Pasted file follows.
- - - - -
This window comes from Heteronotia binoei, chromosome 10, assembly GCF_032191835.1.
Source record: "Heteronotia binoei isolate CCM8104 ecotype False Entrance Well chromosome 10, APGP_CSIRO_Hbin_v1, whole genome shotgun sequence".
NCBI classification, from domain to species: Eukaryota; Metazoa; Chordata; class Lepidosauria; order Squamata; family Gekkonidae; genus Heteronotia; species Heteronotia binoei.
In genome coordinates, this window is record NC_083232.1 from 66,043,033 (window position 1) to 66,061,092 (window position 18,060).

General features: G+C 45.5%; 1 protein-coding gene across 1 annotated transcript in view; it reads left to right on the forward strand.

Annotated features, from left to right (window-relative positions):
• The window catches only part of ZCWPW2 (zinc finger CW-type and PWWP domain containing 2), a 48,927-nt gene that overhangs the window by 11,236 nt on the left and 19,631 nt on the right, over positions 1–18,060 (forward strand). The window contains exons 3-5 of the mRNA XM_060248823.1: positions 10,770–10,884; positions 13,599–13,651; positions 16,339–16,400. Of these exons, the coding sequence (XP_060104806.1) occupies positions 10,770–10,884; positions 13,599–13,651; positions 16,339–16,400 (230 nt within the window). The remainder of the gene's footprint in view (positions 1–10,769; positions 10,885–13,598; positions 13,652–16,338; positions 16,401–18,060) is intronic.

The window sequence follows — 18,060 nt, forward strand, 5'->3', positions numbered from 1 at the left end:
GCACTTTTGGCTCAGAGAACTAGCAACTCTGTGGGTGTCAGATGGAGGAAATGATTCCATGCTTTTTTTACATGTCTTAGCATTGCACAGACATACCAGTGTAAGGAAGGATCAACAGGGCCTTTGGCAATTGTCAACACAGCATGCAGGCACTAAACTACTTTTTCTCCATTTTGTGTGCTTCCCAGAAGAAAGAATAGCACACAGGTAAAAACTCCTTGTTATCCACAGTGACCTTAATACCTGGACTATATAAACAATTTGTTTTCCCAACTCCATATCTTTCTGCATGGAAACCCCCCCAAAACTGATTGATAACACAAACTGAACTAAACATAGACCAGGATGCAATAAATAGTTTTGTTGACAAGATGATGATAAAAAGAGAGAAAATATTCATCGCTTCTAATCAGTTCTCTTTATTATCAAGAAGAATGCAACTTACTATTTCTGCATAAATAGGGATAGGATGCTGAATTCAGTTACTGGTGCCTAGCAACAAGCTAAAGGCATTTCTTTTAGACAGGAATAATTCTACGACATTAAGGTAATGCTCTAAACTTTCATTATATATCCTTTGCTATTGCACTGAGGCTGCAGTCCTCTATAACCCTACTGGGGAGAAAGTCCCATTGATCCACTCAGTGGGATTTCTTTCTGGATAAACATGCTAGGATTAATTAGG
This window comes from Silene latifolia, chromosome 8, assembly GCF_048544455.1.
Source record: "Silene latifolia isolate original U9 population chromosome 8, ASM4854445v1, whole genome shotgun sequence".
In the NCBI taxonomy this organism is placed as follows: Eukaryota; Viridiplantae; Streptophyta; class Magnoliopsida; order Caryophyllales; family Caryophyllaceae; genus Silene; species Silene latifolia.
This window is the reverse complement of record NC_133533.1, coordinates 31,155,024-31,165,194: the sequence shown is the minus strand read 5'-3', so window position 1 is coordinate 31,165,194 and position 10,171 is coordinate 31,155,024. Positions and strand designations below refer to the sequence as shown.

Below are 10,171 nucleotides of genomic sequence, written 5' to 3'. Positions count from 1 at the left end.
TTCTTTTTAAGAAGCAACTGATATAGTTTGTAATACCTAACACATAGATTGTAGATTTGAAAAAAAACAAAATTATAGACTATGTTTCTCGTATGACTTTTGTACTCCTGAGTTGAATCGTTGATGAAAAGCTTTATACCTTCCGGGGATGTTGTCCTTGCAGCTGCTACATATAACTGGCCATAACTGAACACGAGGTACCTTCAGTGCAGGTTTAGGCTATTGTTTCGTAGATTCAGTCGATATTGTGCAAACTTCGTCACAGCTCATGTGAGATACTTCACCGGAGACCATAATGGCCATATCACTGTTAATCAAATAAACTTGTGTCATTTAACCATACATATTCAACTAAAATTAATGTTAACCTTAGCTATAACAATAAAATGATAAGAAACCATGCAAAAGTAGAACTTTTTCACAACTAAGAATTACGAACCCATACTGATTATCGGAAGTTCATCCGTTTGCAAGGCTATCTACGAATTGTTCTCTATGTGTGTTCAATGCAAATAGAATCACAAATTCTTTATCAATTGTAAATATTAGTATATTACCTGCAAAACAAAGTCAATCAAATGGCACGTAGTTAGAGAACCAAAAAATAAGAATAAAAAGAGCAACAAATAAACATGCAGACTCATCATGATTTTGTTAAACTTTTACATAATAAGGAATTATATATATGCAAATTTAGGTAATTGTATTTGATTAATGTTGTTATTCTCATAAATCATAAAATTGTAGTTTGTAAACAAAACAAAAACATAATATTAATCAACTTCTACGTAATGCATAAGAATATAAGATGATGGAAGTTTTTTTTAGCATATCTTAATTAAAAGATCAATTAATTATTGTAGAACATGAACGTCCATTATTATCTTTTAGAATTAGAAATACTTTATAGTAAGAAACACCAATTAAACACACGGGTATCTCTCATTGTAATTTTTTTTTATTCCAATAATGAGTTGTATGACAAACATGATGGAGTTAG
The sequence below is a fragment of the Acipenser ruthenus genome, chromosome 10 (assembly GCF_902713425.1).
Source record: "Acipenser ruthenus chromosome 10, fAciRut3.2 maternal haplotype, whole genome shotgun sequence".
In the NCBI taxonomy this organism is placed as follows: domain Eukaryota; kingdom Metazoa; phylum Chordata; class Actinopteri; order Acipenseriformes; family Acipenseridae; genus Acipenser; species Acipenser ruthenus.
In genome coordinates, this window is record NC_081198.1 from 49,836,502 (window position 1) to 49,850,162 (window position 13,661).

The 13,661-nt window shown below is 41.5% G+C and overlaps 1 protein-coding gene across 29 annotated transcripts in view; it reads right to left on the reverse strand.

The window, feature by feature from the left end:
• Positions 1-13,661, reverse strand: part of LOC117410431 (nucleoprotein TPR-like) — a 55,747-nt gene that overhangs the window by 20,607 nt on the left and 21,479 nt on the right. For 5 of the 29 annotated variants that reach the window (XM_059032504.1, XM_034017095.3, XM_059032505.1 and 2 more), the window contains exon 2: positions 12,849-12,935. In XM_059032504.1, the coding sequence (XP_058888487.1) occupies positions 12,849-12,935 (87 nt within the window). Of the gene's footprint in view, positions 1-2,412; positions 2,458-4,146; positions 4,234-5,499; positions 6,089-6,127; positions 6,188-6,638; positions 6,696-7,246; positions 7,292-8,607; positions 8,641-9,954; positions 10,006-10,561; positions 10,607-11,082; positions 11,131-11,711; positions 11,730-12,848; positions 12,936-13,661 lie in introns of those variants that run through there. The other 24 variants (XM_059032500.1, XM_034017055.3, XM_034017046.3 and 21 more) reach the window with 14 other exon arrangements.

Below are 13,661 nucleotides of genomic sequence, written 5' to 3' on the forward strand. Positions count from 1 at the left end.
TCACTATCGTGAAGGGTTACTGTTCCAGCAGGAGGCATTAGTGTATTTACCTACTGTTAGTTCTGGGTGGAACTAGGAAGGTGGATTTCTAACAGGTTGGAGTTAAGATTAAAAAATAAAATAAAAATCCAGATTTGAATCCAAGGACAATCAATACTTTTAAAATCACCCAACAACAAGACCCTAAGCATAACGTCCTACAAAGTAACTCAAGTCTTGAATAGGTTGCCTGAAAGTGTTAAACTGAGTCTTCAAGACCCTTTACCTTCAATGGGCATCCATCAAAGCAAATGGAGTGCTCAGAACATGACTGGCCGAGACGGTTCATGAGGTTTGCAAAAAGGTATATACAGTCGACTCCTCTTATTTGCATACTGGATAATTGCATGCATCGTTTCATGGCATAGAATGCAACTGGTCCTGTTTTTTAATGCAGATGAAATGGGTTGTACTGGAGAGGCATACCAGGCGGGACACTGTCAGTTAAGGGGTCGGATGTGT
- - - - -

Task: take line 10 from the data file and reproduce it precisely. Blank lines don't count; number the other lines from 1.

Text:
This window comes from Silene latifolia, chromosome 8, assembly GCF_048544455.1.